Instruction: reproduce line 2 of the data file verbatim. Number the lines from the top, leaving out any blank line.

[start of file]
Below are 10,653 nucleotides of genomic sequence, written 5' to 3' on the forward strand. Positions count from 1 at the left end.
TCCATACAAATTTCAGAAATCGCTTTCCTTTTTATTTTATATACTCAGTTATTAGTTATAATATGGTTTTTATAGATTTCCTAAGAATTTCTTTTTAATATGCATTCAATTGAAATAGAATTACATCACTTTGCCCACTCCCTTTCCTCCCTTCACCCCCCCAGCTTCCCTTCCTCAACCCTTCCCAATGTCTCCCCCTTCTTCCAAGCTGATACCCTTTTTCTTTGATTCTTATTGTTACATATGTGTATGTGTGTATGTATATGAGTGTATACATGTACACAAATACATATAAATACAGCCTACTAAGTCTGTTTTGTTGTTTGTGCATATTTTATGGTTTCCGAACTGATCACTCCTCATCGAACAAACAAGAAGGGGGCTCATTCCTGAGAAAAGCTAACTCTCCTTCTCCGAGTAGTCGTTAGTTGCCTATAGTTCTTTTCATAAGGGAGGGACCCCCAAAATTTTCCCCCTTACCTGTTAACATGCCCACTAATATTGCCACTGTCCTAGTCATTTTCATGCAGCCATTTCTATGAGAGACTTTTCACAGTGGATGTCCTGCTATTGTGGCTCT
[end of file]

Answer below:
TCCATACAAATTTCAGAAATCGCTTTCCTTTTTATTTTATATACTCAGTTATTAGTTATAATATGGTTTTTATAGATTTCCTAAGAATTTCTTTTTAATATGCATTCAATTGAAATAGAATTACATCACTTTGCCCACTCCCTTTCCTCCCTTCACCCCCCCAGCTTCCCTTCCTCAACCCTTCCCAATGTCTCCCCCTTCTTCCAAGCTGATACCCTTTTTCTTTGATTCTTATTGTTACATATGTGTATGTGTGTATGTATATGAGTGTATACATGTACACAAATACATATAAATACAGCCTACTAAGTCTGTTTTGTTGTTTGTGCATATTTTATGGTTTCCGAACTGATCACTCCTCATCGAACAAACAAGAAGGGGGCTCATTCCTGAGAAAAGCTAACTCTCCTTCTCCGAGTAGTCGTTAGTTGCCTATAGTTCTTTTCATAAGGGAGGGACCCCCAAAATTTTCCCCCTTACCTGTTAACATGCCCACTAATATTGCCACTGTCCTAGTCATTTTCATGCAGCCATTTCTATGAGAGACTTTTCACAGTGGATGTCCTGCTATTGTGGCTCT